Pakistan and Russia have agreed to deepen cooperation in the energy sector as they will jointly set up liquefied petroleum gas (LPG) air-mix plants in an effort to tackle the persisting energy crisis.
“For establishing the LPG air-mix plants in Pakistan, Russia has nominated its company RusGaz Engineering; technical discussions have already been held and the two sides have proposed May 2016 as the timeframe for making the plants operational,” an official aware of the developments told The Express Tribune.
Pakistan and Russia are already working closely in the area of liquefied natural gas (LNG) and have signed a government-to-government deal for laying the North-South pipeline from Lahore to Karachi for LNG supply. However, a commercial agreement has not yet been inked.
State-run gas utilities have a huge pipeline network to provide locally produced natural gas to consumers across the country, but they fall way short of meeting the growing demand.
The LPG air-mix plants will discourage the laying of new pipelines. Already, Sui Southern Gas Company (SSGC) has set up LPG air-mix plants in Balochistan.
In order to keep a check on LPG prices that normally go up during winter when demand rises, the Ministry of Petroleum and Natural Resources has sent a summary to the Council of Common Interests (CCI) seeking approval for regulating the consumer prices of LPG, officials say.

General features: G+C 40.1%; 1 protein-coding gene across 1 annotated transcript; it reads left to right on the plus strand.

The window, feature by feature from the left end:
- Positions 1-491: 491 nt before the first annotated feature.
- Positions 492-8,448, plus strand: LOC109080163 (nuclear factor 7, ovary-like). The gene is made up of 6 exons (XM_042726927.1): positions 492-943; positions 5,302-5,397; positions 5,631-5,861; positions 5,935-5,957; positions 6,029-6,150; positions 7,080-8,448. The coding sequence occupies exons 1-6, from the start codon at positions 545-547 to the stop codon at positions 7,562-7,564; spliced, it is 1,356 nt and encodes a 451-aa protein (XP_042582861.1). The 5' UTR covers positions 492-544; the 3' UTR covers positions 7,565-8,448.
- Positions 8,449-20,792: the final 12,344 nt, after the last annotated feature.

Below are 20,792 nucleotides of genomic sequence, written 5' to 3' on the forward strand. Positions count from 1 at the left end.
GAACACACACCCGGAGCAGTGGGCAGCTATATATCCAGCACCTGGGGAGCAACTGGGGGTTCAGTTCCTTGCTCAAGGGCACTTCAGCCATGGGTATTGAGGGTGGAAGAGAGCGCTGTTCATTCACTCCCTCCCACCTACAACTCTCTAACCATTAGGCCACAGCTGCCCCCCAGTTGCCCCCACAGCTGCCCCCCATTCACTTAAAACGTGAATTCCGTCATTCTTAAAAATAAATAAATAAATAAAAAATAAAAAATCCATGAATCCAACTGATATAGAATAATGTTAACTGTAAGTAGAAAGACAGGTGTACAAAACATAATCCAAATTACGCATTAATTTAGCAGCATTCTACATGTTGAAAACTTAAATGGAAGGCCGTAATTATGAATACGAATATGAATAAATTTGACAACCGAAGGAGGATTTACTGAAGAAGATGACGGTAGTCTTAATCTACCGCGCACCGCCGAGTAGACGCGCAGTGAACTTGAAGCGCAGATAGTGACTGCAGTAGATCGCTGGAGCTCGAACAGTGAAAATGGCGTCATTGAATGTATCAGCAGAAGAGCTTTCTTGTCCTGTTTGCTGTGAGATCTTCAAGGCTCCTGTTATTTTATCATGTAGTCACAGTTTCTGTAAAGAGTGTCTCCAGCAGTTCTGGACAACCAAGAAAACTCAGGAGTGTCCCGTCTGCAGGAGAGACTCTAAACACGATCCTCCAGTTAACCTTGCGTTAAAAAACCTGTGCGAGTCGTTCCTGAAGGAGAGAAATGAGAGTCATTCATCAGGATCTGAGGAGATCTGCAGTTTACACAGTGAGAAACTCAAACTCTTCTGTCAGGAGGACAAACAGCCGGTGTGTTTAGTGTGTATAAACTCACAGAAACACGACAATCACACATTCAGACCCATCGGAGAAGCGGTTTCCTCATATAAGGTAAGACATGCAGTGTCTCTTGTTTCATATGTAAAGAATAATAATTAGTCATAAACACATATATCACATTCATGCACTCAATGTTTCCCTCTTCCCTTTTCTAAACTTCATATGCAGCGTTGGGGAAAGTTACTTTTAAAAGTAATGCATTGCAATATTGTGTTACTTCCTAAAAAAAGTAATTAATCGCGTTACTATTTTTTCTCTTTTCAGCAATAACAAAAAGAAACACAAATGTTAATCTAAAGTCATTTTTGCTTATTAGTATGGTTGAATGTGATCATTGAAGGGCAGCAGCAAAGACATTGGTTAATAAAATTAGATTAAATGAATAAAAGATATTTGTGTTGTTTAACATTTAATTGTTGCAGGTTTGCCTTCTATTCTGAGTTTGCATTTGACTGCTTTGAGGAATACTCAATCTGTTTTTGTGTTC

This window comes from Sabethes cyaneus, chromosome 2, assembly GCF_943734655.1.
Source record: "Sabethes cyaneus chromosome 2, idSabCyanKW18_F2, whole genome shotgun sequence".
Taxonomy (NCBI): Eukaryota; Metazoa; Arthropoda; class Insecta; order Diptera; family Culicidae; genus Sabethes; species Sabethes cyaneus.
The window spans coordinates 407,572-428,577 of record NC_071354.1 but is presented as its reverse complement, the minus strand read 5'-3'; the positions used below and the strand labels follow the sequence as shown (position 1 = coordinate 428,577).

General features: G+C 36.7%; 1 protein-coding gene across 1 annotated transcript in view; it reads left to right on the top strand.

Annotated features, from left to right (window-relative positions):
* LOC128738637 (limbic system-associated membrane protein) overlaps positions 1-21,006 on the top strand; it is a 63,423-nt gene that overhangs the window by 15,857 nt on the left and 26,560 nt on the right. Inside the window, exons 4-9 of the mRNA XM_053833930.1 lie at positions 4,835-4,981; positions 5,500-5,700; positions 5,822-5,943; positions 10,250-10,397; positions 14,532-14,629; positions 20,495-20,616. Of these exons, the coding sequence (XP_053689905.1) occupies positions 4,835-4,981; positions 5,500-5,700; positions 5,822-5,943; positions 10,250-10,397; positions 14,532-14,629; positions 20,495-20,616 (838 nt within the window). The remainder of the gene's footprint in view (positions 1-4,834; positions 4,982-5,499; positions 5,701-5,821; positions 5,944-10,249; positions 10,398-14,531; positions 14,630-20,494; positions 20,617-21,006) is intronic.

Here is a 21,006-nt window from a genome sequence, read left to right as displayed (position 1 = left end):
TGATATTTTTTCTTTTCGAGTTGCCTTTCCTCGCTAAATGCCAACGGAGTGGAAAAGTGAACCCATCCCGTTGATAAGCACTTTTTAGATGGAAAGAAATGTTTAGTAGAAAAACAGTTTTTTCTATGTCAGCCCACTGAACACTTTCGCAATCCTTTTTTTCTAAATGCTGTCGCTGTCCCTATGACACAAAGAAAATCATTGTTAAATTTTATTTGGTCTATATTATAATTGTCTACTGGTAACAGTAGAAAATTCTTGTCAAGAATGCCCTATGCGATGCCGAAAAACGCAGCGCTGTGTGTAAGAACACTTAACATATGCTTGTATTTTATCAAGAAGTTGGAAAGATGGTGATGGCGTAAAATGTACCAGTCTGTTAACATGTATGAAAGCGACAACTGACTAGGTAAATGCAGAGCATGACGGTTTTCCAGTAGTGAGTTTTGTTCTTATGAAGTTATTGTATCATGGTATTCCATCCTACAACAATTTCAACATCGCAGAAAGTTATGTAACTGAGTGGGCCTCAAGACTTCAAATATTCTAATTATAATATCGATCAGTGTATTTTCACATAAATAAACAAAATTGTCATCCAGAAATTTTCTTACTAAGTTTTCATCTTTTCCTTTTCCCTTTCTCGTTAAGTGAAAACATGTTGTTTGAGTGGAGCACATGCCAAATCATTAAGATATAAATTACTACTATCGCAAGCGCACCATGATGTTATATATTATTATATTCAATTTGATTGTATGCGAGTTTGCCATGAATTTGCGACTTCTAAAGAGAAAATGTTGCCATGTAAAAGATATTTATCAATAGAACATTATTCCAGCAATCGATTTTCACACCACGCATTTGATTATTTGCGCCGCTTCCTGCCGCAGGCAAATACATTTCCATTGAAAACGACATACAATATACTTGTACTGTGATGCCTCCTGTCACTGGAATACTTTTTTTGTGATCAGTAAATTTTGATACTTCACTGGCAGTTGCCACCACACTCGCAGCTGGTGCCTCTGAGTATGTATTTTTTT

The government believes that fixing of LPG prices by the Oil and Gas Regulatory Authority (Ogra), like other petroleum products, will lead to a fall in rates.
During the previous government of Pakistan Peoples Party (PPP), the LPG air-mix plants were approved at a higher rate which sparked controversy. At that time, Ogra estimated that LPG air-mix could be injected into the SSGC system at $25 per million British thermal units (mmbtu) as prices were high.
The PPP government had planned to calculate LPG prices on weighted average basis and as a result all consumers, except for domestic consumers, were expected to face a price rise of up to 9.9% with the injection of 50 million cubic feet of LPG air-mix per day as approved by the Economic Coordination Committee.
However, now LPG prices have come down and the government is going to regulate the market to make the commodity affordable for the consumers. Therefore, officials suggest, it would be feasible to inject LPG into the pipeline network of gas utilities when prices stand lower.
In the past, Ogra had opposed the scheme, arguing that the LPG air-mix plants would lead to a sharp increase in the cost of gas for the end-consumers. The regulator, however, insisted in order to protect the consumers, the air-mix plants should work as a standalone and not be made part of the larger system.
Still, the regulator pointed out that mixing of LPG and air was not feasible and the method had not been adopted for the same reason in other parts of the world. Only Argentina has installed such plants, its officials told the ECC.
Published in The Express Tribune, January 9th, 2016.